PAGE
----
BOWLING GREEN, Ky. (WDRB) --The images from inside the massive sinkhole in Bowling Green are as fascinating as they are sad for car enthusiasts.
You can see one messed up, expensive Corvette after the other.
"It was incredible," WKU student Darren Tinker said.
Those incredible pictures would not have been possible without a man-made drone with a go-pro camera strapped safely to the bottom.
A group of Western Kentucky University engineering students made the drone, or quadrotor to be exact, right before getting that important call from geologists and civil engineers asking for help at the site of the sinkhole.
"They called the entire Western department out," WKU Professor Joel Lenoir explained.
"We were running to go set up and get everything ready to go," said Tinker.
Not only do they fly it, they watch live as images are recorded.
The guys had no idea at the time what a huge role their drone would play in the Bowling Green mess.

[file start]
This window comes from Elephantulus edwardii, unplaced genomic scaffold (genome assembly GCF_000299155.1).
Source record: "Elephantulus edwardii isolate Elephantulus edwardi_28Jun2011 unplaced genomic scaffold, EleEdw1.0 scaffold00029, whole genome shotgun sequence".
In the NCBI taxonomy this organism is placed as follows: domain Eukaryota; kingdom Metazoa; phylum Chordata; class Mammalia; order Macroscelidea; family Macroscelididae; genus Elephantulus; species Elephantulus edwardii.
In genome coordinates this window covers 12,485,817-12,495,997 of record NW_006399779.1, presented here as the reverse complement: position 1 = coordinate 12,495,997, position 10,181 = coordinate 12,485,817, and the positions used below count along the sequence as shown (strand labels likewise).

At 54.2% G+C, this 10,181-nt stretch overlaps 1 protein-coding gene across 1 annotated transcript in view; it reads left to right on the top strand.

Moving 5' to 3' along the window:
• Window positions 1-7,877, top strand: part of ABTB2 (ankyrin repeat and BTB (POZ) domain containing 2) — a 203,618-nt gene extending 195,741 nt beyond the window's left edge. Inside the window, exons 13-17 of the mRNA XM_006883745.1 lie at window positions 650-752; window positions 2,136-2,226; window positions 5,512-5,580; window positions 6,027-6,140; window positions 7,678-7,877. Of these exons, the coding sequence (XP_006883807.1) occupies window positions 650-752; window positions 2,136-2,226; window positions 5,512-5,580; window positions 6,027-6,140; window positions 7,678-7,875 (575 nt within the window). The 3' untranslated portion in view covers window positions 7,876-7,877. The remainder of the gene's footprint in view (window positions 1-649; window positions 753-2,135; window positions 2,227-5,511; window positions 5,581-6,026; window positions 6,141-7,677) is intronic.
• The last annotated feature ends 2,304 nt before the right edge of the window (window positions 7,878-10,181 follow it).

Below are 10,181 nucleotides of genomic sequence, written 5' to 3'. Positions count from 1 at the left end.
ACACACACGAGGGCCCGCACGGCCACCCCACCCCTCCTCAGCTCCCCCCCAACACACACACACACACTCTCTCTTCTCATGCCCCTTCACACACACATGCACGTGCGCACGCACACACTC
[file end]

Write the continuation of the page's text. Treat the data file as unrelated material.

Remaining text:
"Walls could fall, dirt could still slide, you don't know if it's stable. It's a risk of human life," explained Tinker
The drone allowed data to be gathered quickly. How big is the sinkhole? How stable is the bedrock? All questions were answered in seconds thanks to the machine.
It's showing the group of students the best lesson of all, your studies in school matter.
"It makes you feel good about what you do, because you know you're not just doing some math problem you'll never see again. This will effect people and this is going to make a difference," Tinker said.
The drone took over three months to make.
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